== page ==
Nationally, the focus on financial education within schools has been growing.
Canstar takes a look at how institutions are working on improving financial education in schools, including initiatives from junior banking market leader, ASB, and youth banking market leader, Westpac.
In May 2017, the Commission for Financial Capability (CFFC) was granted $10.2 million in government funding, over four years, to improve its Sorted Schools programme, which teaches financial literacy to more than 90,000 school children, each year.
In a report released in February, CFFC surveyed 1000 New Zealand students who were intending to leave school within the next 12 months, or who had left school in the past 12 months. Of the total, 66% had just left school in the past year, and 74% of the total intended to do further study.
The study looks at the students’ financial knowledge.
CFFC survey results on students’ financial attitudes
Interestingly, the survey showed students are keen to learn about financial issues as part of the school curriculum:
- 82% said they wanted to learn about money in class time rather than extra-curricular
- The two top things students wanted to know more about, were 1) budgeting and 2) borrowing money and loans
- 74% said they learned most about money from family
New Zealand’s ageing population reinforces the need for Kiwis to start learning about money throughout their school years, the CFFC says.
“…the young people of today are facing a very different future from their grandparents; when today’s young people reach their 60s and 70s, the ratio of New Zealanders aged 65+ will be 1:4.
“There will only be 2.5 workers for every retiree.
“Our children need to reach retirement in good financial shape, so they can support themselves more and rely on the Government less, and that takes a lifetime of planning.”
CFFC believes school is one of the best places to start learning and its’ own research shows 16 to 24-year-olds are particularly vulnerable to racking up unmanageable debt, “which can send them down a financial rabbit hole, from which they may never recover,” CFFC says.
CFFC’s Sorted in Schools programme – being rolled out between 2018 and 2021 – aims to equip students with financial capability, so they can avoid traps, such as high credit and loans. The programme is also designed to teach students how to build their financial wealth, through every stage of life toward retirement.
ASB takes to the classroom with money lessons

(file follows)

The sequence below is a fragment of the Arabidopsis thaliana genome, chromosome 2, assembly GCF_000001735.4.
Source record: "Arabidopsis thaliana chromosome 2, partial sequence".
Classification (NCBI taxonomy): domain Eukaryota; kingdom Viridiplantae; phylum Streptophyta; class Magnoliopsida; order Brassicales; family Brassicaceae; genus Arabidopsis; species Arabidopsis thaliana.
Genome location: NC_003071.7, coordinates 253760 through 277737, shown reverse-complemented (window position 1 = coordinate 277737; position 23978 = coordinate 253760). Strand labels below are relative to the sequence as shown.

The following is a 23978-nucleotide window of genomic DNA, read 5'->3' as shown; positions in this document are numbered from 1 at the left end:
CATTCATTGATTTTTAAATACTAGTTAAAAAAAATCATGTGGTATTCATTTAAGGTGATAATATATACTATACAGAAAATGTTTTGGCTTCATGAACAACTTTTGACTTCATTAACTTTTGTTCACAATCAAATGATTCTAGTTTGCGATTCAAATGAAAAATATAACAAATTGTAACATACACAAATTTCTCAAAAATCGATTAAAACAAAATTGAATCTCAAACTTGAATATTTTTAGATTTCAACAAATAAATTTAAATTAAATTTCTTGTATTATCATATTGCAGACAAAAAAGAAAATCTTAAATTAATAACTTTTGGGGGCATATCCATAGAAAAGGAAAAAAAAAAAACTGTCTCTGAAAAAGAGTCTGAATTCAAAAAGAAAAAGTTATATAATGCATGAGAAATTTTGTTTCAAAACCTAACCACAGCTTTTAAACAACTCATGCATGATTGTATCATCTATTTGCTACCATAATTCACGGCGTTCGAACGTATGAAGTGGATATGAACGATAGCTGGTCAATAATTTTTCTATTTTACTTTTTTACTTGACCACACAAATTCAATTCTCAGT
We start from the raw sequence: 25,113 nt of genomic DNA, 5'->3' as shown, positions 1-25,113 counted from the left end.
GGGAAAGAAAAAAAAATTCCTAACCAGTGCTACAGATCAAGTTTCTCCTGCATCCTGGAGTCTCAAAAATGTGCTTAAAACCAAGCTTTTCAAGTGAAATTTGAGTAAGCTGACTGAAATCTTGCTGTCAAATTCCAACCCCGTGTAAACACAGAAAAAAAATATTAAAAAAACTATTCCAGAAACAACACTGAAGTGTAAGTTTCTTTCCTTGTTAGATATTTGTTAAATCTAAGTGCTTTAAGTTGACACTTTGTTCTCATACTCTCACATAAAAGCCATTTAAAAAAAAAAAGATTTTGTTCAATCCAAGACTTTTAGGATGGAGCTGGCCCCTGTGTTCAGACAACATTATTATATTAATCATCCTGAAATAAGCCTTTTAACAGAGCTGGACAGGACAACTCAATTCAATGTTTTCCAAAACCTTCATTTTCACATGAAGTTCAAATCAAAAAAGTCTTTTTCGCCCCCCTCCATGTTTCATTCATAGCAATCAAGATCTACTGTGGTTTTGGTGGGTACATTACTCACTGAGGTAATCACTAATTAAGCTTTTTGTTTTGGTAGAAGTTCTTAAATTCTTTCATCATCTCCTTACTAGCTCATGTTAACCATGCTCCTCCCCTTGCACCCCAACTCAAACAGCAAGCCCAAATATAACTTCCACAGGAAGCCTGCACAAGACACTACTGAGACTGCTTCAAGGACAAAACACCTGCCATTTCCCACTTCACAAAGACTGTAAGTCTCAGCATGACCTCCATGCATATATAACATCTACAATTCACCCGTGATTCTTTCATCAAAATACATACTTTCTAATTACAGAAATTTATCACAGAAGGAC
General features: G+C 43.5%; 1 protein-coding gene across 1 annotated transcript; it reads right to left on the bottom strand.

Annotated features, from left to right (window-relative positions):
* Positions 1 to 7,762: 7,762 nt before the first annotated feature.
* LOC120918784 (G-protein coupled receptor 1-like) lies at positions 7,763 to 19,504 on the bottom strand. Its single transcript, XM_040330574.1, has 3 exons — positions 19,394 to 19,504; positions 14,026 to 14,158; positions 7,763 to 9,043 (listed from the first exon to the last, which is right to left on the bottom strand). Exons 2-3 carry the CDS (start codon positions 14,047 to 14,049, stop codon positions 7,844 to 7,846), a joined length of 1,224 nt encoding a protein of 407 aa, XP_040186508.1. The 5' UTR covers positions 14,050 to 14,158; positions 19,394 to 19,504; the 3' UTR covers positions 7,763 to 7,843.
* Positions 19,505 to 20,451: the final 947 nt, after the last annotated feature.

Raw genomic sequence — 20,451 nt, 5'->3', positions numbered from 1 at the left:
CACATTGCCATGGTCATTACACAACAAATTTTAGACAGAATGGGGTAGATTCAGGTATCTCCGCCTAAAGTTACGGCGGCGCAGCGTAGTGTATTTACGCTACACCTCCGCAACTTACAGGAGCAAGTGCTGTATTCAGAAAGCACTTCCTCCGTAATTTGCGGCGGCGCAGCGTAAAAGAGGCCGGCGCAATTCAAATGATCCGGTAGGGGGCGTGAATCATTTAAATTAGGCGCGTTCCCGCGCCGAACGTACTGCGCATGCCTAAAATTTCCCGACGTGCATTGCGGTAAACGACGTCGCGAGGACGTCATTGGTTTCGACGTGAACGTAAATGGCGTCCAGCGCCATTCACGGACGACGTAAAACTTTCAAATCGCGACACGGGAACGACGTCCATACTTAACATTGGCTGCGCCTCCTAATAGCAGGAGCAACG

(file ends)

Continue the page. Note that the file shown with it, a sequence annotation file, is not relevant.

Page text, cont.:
But, financial institutions also play their part with money lessons in schools.
ASB is top of the class with supporting school children in money matters, according to Canstar’s research. For the third year running, ASB is Canstar’s Bank of the Year – Junior Banking.
“At ASB, we recognise the importance of teaching financial literacy in New Zealand schools and want to create good savings behaviours at a young age,” the bank says on its website.
Primary schools that join ASB’s School Banking programme can access ASB’s school banking packs for students. The packs include specially designed deposit envelopes, to make deposits through the Kashin drop box, set up in the school’s administration area.
Students deposit their money into an ASB Headstart account – either their pre-existing account, or one they open as part of the programme.
“ASB’s aim through this programme is to create a fun and convenient way for your pupils to bank at school along with keeping school banking as simple as possible for both your school and the pupils,” the bank says on its website.
Westpac a high achiever with teen students’ money workshops
And, when it comes to the big kids – customers aged between 13 and 17 – Westpac is a high achiever.
Westpac offers a number of interactive workshops to help young people feel more confident about making money decisions.
The bank works with a number of organisations, such as schools, employers ands community groups, to help them develop effective money management skills, Westpac says on its website.
Westpac’s youth workshops cover a range of topics, including:
- spending plans and budgeting
- savings plan
- different ways of making payments
- making your money go further
- banking digitally
- compound interest: its impact on savings and debt
Check out Canstar’s junior, youth and tertiary award report for 2018, to see how providers stack up.
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